Tasteful? Yes, but the company’s current Hellcat model “isn’t meant to be pretty,” Chambers acknowledges. “It is raw and primal.”

“Intimidating” would surely be an accurate assessment, though “badass” seems to be the more popular description.

“I especially appreciate the overall proportion of the Hellcat with its short wheelbase and upright stance together with the strong arch of the gas tank,” Jenkins says. “This gives the bike a strong feeling of condensed power. I also love how they have minimized the seat to such a degree that it makes the proportion even more extreme.”


It is with perhaps some irony, then, that these style leaders work in a low brick building that is literally nondescript; its front is unadorned with any signage or indication of the two-wheeled treasures inside. A cab driver was astonished to discover the business existed in downtown Birmingham.

That is partially due to Confederate’s exclusivity. The company has three distinct model lines, each with its own specific flavor and pricing. The Fighter and the Wraith are currently on hiatus, due to emerge with fresh editions in 2015. The Hellcat is the sole model currently in production. At $65,000, it is the company’s entry-level model and has sold more than half its run of 60 machines.

The upcoming models will top $100,000 in price, while the new Fighter P51 will see engine changes that boost power output to more than 200 horsepower.

“I'm super excited by the new Fighter,” Chambers says.

Confederate uses a computer-controlled milling machine to carve its engine cases from blocks of solid aluminum, like Michelangelo carving the David from marble, over and over again. By comparison, all other cast-block engines, even Rolls-Royce’s and Ferrari’s, are more akin to the cast models of the David sold in the Louvre gift shop.

This technique not only creates tremendously strong parts, it lends them a unique design flair unmatched by traditional cast aluminum components.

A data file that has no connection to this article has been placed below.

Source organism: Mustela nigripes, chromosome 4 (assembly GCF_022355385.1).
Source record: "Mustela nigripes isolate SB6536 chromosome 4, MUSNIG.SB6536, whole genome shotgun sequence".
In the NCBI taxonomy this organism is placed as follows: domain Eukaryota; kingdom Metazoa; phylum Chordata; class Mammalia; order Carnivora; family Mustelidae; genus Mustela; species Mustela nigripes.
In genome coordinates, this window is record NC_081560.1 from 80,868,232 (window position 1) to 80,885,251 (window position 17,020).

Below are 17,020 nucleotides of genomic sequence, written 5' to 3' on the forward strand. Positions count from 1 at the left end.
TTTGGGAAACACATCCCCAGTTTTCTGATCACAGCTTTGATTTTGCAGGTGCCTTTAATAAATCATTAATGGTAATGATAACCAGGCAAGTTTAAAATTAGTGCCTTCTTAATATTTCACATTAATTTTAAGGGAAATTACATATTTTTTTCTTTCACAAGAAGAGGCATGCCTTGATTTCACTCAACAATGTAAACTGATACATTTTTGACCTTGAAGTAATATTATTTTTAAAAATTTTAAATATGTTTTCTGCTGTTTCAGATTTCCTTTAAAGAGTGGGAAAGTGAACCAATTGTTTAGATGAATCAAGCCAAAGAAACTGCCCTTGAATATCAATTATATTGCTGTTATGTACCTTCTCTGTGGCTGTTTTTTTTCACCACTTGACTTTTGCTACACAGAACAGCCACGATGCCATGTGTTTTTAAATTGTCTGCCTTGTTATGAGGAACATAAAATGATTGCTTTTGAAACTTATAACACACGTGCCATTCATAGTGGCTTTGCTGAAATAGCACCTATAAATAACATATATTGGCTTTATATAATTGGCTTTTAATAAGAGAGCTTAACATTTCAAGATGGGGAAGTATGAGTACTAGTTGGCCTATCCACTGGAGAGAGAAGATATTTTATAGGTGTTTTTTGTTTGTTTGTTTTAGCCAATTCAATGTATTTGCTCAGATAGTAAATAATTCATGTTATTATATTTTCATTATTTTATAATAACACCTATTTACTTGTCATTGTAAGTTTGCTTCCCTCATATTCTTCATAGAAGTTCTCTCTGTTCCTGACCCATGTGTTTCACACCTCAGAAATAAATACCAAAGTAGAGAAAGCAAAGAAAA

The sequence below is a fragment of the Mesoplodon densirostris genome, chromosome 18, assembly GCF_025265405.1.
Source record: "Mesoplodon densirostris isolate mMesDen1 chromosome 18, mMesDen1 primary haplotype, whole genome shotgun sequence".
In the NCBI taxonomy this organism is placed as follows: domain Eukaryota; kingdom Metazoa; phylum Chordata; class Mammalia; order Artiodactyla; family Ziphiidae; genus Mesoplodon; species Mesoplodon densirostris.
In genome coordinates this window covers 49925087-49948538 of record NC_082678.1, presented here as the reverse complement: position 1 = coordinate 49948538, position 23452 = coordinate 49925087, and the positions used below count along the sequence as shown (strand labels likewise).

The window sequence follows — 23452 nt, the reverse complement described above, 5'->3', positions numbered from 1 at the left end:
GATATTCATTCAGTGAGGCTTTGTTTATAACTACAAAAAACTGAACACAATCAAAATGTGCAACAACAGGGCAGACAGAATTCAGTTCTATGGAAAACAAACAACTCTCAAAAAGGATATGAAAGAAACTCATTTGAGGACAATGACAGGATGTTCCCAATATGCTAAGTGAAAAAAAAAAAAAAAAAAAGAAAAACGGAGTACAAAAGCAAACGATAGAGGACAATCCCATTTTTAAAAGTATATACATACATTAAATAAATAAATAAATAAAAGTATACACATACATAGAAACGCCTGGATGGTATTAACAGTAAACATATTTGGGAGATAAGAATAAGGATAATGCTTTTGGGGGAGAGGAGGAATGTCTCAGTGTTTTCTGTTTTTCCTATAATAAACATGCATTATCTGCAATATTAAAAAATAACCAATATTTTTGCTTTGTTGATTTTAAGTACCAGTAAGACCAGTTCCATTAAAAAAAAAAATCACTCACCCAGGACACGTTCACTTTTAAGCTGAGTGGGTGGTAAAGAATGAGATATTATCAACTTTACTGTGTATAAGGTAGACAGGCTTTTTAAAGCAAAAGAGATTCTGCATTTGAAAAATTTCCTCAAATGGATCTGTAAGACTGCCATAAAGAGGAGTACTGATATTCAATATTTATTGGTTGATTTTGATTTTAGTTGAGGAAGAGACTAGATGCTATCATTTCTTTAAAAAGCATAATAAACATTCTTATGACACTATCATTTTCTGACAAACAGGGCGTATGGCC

“The extensive use of geometric [computer-machined] elements throughout the bike create a great form and function balance that is both bold and yet authentic at the same time,” Jenkins notes.

That theme is showcased through the use of a clear Plexiglas engine side cover that leaves some of the engine’s internal parts exposed to view, in the manner of a Maurice Lacroix mechanical watch with an exhibition case that exposes the movement inside for proper appreciation. A new technique for the upcoming Fighter will also whittle some additional mass from the engine case to help make the bike even speedier.

Chambers rails against the notion of mass production in assembly line work with a view echoing R.E.M.’s misunderstood impression of Rockville, Md. (a Washington bedroom community in one of the richest counties in the nation): “You’ll wind up in some factory that’s full-time filth and nowhere left to go.”

Confederate’s goal is for its employees to embrace their jobs as an integral part of their lives. Workers should think, “I like the way my life looks inside that company, doing those things I do,” Chambers explains.


 The incredible precision machining applied to these engines makes them look more like Swiss watches than American motorcycle engines.



There may be a parallel for Confederate in the beer industry. The Wall Street Journal reports that sales for behemoth beer brands like Budweiser and Miller Light are tanking, punished by the rise of craft beers like Samuel Adams, Sierra Nevada and New Belgium, whose Fat Tire Ale drove the company to 60 percent sales growth over the last five years.

“The microbrewery thing gives me hope” that Confederate can thrive, Chambers says. However, he doesn’t view Harley as a Goliath to be toppled, but rather a fellow rebel spirit writ large.